Welcome my friend, Robyn Echols to my blog as she announces her newest book, The Fourteenth Quilt.
Annie, Celia and Lynn are all that are left of the Relief Society quilting class, but they are still determined to make baby quilts for the new mothers at church. Annie, who is just south of eighty years old, calls the quiltsters (short for quilting sisters) together to ask for more. She wants to make lap quilts to give to some of the “forgotten” oldsters she sings to each week at the nursing home—something to wrap them in love at Christmastime. It’s a good idea, but the trio discovers that life and making quilts don’t always go as planned.
The quiltsters discuss recipes and quilting ideas including a crocheted cat mat to use up their fabric selvage and trim scraps, all of which they share in the book.
Sarah and Brian meet at the university. Their first date is after Sarah’s First Saturday Block of the Month class she attends with her mom at the local quilt shop. Their romance grows, and they plan their future together—a plan that will require them to be separated for six months before their wedding. But, can they bear to be apart that long?
What wraps together this Christmas tale? The Fourteenth Quilt.
Excerpt #3: (Learning Curve)
Lynn had no sooner reached the middle of the next row than she ran out of bobbin thread. With a sigh, she lifted the unquilted fabric and stuck her head underneath as if she were an old-timey photographer focusing her shot. She opened the bobbin compartment and removed the spent bobbin.
This is ridiculous! I can’t see a thing under here.
Lynn unfastened the side tension clips and threw the fabric up over the top of the sewing machine while she exchanged the empty bobbin for a full one. As she refastened the fabric in place, she decided next time she would clip the top thread and slide the machine to the end of the quilt. Surely it would be easier to deal with threading needles and changing bobbins in the full light and without also fighting the fabric.
Once Lynn replaced the bobbin and rotated the needle to catch the bobbin thread, she slid the foot pedal over several inches, grabbed the handles to the sewing machine tray, grit her teeth and started stitching.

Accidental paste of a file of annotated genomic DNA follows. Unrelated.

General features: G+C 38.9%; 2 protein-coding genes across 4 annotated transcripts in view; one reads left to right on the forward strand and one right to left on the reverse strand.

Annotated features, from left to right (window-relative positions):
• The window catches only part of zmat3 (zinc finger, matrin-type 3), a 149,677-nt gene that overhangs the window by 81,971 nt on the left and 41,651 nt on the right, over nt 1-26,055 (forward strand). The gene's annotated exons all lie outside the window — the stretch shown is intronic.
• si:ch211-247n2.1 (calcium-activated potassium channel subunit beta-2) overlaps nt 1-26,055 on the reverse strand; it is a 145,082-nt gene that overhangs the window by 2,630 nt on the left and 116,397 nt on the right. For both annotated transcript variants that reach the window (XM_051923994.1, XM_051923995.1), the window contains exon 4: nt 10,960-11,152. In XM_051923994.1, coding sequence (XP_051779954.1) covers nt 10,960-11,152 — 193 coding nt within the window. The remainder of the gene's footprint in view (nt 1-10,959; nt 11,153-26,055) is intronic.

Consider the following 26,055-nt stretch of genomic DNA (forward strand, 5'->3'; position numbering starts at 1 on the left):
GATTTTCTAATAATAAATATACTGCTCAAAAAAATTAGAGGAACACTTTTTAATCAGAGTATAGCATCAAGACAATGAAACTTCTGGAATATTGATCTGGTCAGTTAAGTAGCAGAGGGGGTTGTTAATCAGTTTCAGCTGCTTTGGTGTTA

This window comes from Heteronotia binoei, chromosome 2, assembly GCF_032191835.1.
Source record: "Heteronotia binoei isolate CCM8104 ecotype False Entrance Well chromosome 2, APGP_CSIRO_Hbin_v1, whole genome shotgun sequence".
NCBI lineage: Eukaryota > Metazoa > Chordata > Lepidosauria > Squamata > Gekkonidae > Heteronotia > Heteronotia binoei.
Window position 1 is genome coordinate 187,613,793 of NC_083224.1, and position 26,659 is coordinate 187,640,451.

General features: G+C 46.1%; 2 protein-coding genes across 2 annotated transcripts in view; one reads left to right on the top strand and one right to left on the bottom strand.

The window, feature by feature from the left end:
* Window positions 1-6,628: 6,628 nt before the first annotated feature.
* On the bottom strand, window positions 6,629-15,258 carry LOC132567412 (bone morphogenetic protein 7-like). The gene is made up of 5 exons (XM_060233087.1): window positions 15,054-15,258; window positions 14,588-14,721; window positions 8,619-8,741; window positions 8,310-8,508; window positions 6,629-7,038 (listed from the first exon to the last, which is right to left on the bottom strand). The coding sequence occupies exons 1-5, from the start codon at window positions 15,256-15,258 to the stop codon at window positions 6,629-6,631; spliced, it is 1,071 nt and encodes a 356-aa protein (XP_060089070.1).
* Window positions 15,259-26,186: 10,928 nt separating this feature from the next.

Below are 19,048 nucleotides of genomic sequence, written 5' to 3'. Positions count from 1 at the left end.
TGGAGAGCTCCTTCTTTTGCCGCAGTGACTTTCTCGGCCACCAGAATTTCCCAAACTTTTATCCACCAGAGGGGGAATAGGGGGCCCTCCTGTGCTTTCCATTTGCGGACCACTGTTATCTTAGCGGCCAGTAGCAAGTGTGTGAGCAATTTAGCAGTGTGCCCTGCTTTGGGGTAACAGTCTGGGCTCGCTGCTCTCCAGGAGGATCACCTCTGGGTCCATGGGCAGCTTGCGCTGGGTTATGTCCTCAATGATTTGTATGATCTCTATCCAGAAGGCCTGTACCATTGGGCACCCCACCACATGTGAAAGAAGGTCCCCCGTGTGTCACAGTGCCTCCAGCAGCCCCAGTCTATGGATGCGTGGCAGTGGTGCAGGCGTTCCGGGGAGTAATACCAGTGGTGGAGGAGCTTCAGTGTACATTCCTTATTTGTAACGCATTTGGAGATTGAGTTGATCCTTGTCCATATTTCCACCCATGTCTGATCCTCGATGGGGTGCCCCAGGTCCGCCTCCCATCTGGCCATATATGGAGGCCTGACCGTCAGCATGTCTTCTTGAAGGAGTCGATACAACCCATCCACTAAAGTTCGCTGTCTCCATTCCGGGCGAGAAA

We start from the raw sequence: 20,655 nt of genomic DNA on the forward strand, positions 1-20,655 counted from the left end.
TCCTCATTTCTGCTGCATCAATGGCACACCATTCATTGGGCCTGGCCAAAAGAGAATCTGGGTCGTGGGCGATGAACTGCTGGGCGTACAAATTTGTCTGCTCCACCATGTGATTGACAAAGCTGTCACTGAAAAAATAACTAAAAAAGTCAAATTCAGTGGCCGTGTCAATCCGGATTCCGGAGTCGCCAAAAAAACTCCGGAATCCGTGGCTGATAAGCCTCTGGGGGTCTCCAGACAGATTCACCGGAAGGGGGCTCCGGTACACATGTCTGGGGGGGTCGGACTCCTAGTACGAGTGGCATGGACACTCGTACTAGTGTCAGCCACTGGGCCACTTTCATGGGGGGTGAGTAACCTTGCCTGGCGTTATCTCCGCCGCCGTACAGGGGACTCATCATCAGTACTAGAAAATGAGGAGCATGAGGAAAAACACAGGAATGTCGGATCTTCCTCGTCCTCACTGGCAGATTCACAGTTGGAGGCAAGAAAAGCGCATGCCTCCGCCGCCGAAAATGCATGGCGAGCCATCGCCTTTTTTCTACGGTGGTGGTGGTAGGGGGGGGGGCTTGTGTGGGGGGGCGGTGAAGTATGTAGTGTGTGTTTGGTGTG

“I am going to learn how to do this right,” Lynn said. In an increasingly louder voice, she continued, “because I want my quilts to turn out looking nice and I don’t want to have to quilt on a tabletop where I have to fight pushing the fabric through the machine. And I paid a lot of money for this sewing machine and quilt frame and it is my present for my next birthday, anniversary and Christmas and I AM GOING TO LOVE IT!”
The door swung open and slammed against the doorstop with a thud. Startled, Lynn lifted her foot to stop the machine and stared at her husband.
“Did you need anything?” asked Del. “It sounded like you were arguing with someone.”
“Uh, no. We’re doing just fine in here. But thank you for checking.”
Del shook his head as he pulled the door closed.
Lynn looked down at the frame and froze at the sight of the gold and white long-hair cat stretched out across the section of quilt secured between the two upper poles.
“No you don’t, Archie, this is not your personal kitty hammock,” Lynn scooped up the cat in frustration. She carried Archie to the door and gently tossed him down the hallway as she called out to her husband. “Del, I don’t mind if you come in my sewing room, but please be sure you don’t let Archie in. I don’t want kitty fur all over my projects.”
With a huff, Lynn once again approached the quilt frame.
“I mean it,” Lynn leaned over and whispered with a determined voice to the sewing machine. “Just as soon as I brush some of this cat fur off this quilt, you and I are going to learn to work together. We are going to become real good friends. So you just get that in your motor casing.”
To see more photos that go with the chapter from which this excerpt was taken, please click HERE.
Robyn Echols has been writing since she was in junior high school. By choice, she spent most of her evening hours in her “dungeon”, as her mother called her downstairs bedroom, writing stories, only joining her family in front of the television upstairs when her favorite programs were playing. She has spent hours learning and teaching family history topics, and focuses on history from a genealogist’s perspective of seeking out the details of everyday life in the past.
Now Robyn resides with her husband in California near the “Gateway to Yosemite” and has fun researching and writing the books that she hopes will interest and entertain her readers. She writes Young Adult/New Adult and contemporary fiction under Robyn Echols and adult historical romance under her pen name, Zina Abbott.
The author is a member of Women Writing the West, American Night Writers Association, and Modesto Writers Meet Up. She currently lives with her husband in California near the “Gateway to Yosemite.” She enjoys any kind of history including family history. When she is not piecing together novel plots, she pieces together quilt blocks.
Quilt Gateway blog (See posts for September 2015)